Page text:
“When there is an imitation of a multiparty system with one party and its subsidiaries, we cannot talk about voter enthusiasm and involvement in the election campaign or real debate. As a result, there won’t be a high voter turnout,” Zhumaly suggested in reference to the alleged 95% turnout in the latest presidential election, which Nazarbayev supposedly won with 98% of the vote.
The analyst estimates the real turnout in the forthcoming election at “no more than 15%” as political life in the country – ruled by Nazarbayev for more than a quarter of a century since 1989 when it was still part of the Soviet Union – is “reminiscent of the Brezhnev era stagnation in the Soviet Union, with all its attributes such as a personality cult, and the lack of liberties and pluralism”. “In this situation they [the government] are trying to show that some changes are happening and something is being done in the country. This is an imitation of vigorous activity.”
Nur Otan registered a list of 127 candidates, more than 40% of whom are near the retirement age. The list is peppered with present and former government members and regional governors such as Prime Minister Karim Massimov, his first deputy and the president’s eldest daughter Dariga Nazarbayeva, former Prime Minister Daniyal Akhmetov and current Finance Minister Bakhyt Sultanov. The list also includes a constellation of Kazakhstan’s music and sport celebrities which, Zhumaly believes, should boost the popularity of the ruling party, which lacks real public trust and respect.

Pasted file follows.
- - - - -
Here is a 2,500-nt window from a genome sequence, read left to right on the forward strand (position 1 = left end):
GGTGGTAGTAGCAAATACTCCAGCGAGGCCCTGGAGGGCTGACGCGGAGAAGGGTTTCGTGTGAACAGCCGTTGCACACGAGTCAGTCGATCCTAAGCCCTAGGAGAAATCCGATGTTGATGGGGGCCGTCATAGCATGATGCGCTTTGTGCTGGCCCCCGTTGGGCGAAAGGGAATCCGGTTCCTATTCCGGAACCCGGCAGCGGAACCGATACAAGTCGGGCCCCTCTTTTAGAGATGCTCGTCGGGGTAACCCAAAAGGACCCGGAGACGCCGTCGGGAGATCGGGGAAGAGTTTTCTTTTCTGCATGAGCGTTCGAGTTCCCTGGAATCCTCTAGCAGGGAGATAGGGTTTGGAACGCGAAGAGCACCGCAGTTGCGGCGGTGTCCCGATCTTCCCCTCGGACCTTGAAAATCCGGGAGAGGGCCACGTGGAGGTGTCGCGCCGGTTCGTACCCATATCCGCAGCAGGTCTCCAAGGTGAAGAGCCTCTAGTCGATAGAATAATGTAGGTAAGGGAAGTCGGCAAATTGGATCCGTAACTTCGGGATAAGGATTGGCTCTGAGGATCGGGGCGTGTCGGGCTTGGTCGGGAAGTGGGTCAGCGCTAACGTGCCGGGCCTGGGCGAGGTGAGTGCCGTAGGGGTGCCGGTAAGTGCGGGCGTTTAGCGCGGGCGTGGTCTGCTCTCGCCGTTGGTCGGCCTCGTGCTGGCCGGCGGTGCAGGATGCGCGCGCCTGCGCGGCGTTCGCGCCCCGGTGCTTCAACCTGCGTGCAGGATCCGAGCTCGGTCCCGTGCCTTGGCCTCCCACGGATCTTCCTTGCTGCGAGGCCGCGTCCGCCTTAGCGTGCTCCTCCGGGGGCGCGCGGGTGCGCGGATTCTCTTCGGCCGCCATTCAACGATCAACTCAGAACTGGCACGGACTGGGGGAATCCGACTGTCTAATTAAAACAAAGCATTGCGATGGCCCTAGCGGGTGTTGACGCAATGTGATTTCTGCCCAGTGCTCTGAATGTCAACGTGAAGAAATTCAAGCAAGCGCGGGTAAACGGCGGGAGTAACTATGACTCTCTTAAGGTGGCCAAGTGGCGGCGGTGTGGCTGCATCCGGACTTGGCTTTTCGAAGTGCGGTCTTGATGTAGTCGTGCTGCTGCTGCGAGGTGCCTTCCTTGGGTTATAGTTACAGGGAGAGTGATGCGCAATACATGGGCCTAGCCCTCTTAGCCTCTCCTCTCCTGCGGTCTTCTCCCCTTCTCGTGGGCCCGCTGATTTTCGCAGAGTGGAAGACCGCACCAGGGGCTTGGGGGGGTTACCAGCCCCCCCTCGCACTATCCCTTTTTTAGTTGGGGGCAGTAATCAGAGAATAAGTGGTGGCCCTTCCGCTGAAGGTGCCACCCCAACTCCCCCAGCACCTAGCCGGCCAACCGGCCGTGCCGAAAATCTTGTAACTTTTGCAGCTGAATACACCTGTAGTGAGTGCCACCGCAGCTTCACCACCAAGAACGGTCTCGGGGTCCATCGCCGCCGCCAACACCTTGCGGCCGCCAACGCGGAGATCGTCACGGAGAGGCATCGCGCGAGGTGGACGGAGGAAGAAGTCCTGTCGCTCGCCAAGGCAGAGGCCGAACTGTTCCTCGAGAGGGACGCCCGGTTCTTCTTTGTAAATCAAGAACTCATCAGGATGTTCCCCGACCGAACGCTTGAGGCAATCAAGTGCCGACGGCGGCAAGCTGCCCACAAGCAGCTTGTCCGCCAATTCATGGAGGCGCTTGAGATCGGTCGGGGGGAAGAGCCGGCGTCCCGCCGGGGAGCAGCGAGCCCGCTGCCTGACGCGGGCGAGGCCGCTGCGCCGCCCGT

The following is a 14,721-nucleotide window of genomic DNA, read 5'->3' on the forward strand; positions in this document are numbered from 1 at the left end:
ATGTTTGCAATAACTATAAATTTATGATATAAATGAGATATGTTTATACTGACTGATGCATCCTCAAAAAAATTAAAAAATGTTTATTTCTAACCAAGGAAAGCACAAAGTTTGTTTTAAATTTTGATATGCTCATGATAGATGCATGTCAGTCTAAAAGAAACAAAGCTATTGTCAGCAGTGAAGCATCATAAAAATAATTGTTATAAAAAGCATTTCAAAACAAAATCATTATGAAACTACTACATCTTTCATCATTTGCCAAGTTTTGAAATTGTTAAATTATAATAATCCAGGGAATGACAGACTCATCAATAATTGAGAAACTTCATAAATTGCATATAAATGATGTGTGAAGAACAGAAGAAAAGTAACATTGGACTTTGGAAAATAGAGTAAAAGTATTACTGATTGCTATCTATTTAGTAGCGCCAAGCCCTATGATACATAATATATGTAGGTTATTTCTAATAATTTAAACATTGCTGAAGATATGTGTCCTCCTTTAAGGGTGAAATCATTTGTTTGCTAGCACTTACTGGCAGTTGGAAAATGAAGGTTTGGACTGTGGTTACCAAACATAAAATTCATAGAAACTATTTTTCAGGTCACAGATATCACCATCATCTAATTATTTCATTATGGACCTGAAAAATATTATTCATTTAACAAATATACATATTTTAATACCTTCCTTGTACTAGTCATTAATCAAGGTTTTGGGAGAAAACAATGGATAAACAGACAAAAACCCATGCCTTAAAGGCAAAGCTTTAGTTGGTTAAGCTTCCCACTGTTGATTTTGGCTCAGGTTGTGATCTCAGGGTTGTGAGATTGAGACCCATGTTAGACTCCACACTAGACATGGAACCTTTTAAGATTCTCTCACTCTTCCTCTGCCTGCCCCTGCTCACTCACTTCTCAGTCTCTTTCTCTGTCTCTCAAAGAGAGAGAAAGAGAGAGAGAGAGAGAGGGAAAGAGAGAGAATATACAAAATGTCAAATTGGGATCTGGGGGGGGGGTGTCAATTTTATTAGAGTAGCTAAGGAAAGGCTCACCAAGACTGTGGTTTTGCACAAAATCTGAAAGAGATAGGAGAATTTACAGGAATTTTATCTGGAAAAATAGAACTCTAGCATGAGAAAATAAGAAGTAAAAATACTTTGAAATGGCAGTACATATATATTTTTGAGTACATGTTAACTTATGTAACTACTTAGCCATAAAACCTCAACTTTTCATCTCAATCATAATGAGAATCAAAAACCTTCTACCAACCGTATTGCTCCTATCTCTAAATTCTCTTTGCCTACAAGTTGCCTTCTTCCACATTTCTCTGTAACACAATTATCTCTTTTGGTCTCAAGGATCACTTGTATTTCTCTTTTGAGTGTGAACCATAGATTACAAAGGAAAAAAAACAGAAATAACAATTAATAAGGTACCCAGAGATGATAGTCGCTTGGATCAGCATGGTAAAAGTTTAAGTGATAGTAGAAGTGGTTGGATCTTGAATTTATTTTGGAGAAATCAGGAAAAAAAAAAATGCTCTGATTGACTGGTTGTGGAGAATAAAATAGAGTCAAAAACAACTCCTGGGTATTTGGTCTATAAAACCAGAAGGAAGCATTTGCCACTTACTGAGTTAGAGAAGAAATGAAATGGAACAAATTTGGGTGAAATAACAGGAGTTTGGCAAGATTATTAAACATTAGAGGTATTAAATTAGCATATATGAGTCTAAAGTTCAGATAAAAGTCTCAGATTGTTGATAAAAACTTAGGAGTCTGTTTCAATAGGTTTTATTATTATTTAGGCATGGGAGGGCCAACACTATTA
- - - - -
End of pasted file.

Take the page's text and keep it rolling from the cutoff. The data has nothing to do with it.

“The pool of cadres and personalities trusted by the president is narrowing every year and this is confirmed by the fact that Nur Otan’s election list contains a great number of old people,” he says. “That pop singers and famous sportsmen are included in the list also shows that this slim cohort of loyalists doesn’t enjoy sufficient trust and popularity in the country and it doesn’t allow Nur Otan to position itself as a competent and capable force.”
The extensive list of prominent government figures and celebrities will allow Nur Otan to appoint political nobodies to parliament in their place, once the government members take up their posts and celebrities opt to continue their careers in sport or show business. “If Nur Otan were popular enough there would be no need to attract celebrities to boost the party’s name-recognition,” Zhumaly suggests. “Nur Otan’s attempt to substitute its inability to fairly compete and debate topical issues with the popularity of pop singers and sportsmen speaks of the party’s self-esteem.”
Sparks of protest
The announcement of the snap election coincided with occasional protests by a small, but vocal, group of dollar-denominated mortgage holders, whose monthly bills have soared after the nearly 50% drop in the value of the tenge in the past year. The group has seized an opportunity to demand the conversion of their dollar mortgages into tenge ones at a favourable rate. As if in response to the group’s demands, the National Bank said on February 3 that it would extend the refinancing programme until December 1, 2016, and expand a list of banks participating it in. The programme envisages converting mortgages at the pre-August devaluation rate of KZT188.35 to the dollar (the current rate is around KZT370 to the dollar) and reducing the interest to no more than 3% a year.
Analyst Zhumaly believes that despite many potential protest groups in the country – “not just mortgage payers but also public-sector workers, oil workers, jobless, self-employed, miners, farmers and young people and jobless graduates” – their representatives “will not manage to get into the Mazhilis or even local legislative bodies”. Even though independent candidates can stand in local elections, the chances of opposition candidates being elected are very slim as Kazakhstan has never held an election recognised by the Organisation for Security and Cooperation in Europe, a human rights and election watchdog, as “fair and free”.
At the same time, “those at the top should realise that sooner or later they will start facing reality and real public opinion in the country and real processes in society,” Zhumaly concludes.